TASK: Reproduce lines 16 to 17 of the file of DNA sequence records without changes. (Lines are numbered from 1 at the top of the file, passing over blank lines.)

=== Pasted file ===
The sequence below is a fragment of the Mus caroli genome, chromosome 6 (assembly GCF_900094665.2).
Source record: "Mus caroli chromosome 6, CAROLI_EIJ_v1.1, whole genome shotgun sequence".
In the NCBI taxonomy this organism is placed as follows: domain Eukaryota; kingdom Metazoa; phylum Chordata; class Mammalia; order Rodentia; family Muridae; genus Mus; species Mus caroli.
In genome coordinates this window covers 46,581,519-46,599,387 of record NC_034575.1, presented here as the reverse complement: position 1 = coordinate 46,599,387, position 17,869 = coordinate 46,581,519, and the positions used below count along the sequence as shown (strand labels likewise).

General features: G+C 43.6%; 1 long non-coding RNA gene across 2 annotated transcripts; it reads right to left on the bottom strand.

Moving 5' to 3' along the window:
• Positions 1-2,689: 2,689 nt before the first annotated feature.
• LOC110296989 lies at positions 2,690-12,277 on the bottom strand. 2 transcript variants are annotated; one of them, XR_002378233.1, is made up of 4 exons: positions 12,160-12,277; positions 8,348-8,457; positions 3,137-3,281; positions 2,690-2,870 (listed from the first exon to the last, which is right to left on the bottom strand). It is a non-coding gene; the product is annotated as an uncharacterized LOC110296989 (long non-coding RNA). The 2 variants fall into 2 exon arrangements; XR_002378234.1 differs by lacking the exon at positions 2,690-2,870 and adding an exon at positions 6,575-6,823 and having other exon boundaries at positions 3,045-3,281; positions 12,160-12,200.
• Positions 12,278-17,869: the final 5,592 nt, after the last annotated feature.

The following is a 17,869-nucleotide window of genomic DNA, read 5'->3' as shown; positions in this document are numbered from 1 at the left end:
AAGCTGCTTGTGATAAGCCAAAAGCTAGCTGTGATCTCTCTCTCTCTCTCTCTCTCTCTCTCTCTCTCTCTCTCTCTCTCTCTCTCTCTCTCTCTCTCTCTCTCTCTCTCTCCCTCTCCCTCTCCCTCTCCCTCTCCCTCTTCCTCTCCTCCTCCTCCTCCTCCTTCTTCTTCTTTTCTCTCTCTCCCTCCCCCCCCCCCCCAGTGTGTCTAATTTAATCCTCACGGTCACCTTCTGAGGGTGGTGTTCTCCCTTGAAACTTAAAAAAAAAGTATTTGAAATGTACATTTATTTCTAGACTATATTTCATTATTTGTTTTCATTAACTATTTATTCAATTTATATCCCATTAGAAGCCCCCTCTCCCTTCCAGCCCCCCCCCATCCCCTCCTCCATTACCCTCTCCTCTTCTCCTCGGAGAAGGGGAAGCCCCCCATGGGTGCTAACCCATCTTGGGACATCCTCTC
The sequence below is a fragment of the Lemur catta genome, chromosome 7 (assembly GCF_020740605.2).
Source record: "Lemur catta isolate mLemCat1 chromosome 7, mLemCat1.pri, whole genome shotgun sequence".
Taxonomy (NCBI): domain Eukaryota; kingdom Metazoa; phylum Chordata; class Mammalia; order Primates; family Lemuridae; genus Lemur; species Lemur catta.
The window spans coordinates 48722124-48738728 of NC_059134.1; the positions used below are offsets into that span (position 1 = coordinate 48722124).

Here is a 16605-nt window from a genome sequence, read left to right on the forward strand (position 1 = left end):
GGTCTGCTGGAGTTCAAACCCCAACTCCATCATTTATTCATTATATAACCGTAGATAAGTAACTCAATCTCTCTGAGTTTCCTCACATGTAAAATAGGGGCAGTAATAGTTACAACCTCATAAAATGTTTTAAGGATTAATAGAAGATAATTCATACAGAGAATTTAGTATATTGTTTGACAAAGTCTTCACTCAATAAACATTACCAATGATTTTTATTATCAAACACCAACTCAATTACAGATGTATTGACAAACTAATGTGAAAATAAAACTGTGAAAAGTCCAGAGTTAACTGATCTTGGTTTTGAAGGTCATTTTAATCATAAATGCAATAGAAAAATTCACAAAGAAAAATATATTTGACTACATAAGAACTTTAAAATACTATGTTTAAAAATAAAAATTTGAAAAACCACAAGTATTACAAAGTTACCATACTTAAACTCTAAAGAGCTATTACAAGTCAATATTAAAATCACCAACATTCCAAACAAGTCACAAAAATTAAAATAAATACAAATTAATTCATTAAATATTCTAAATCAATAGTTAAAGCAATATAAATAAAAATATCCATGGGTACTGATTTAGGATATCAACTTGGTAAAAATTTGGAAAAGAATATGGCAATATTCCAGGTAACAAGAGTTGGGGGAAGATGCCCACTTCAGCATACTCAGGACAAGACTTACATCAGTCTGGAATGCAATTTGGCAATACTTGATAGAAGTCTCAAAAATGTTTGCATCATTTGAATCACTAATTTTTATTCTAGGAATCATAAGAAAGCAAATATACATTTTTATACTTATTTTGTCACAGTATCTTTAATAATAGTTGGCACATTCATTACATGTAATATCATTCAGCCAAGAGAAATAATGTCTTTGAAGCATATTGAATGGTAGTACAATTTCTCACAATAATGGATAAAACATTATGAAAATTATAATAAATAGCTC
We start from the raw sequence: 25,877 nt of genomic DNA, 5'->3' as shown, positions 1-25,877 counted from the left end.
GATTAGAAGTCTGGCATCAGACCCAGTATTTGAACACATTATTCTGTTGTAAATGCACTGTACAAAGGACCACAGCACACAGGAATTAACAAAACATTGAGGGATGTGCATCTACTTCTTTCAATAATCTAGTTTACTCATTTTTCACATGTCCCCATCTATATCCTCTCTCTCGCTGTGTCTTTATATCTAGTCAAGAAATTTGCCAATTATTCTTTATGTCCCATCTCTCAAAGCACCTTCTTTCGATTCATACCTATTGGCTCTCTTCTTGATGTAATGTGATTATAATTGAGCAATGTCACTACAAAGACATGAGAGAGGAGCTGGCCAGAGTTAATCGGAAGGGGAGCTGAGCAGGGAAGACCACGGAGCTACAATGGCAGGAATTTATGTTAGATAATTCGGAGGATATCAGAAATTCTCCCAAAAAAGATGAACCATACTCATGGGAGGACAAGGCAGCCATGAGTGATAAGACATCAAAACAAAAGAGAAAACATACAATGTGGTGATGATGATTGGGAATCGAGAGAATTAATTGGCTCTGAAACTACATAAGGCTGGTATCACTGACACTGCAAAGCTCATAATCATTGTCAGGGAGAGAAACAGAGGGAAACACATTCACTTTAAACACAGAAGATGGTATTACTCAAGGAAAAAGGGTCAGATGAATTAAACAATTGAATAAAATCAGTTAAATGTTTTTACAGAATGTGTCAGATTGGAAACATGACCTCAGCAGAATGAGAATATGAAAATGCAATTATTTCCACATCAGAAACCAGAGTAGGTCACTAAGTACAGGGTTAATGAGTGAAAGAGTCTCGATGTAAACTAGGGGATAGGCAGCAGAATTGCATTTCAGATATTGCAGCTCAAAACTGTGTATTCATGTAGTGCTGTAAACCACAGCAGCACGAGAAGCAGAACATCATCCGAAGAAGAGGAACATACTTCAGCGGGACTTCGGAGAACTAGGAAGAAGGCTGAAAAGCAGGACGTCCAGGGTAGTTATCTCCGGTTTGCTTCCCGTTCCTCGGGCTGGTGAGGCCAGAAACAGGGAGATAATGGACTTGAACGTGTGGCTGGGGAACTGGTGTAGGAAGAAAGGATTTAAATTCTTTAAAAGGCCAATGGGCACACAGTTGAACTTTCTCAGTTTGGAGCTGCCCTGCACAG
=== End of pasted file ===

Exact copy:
Here is a 16605-nt window from a genome sequence, read left to right on the forward strand (position 1 = left end):
GGTCTGCTGGAGTTCAAACCCCAACTCCATCATTTATTCATTATATAACCGTAGATAAGTAACTCAATCTCTCTGAGTTTCCTCACATGTAAAATAGGGGCAGTAATAGTTACAACCTCATAAAATGTTTTAAGGATTAATAGAAGATAATTCATACAGAGAATTTAGTATATTGTTTGACAAAGTCTTCACTCAATAAACATTACCAATGATTTTTATTATCAAACACCAACTCAATTACAGATGTATTGACAAACTAATGTGAAAATAAAACTGTGAAAAGTCCAGAGTTAACTGATCTTGGTTTTGAAGGTCATTTTAATCATAAATGCAATAGAAAAATTCACAAAGAAAAATATATTTGACTACATAAGAACTTTAAAATACTATGTTTAAAAATAAAAATTTGAAAAACCACAAGTATTACAAAGTTACCATACTTAAACTCTAAAGAGCTATTACAAGTCAATATTAAAATCACCAACATTCCAAACAAGTCACAAAAATTAAAATAAATACAAATTAATTCATTAAATATTCTAAATCAATAGTTAAAGCAATATAAATAAAAATATCCATGGGTACTGATTTAGGATATCAACTTGGTAAAAATTTGGAAAAGAATATGGCAATATTCCAGGTAACAAGAGTTGGGGGAAGATGCCCACTTCAGCATACTCAGGACAAGACTTACATCAGTCTGGAATGCAATTTGGCAATACTTGATAGAAGTCTCAAAAATGTTTGCATCATTTGAATCACTAATTTTTATTCTAGGAATCATAAGAAAGCAAATATACATTTTTATACTTATTTTGTCACAGTATCTTTAATAATAGTTGGCACATTCATTACATGTAATATCATTCAGCCAAGAGAAATAATGTCTTTGAAGCATATTGAATGGTAGTACAATTTCTCACAATAATGGATAAAACATTATGAAAATTATAATAAATAGCTC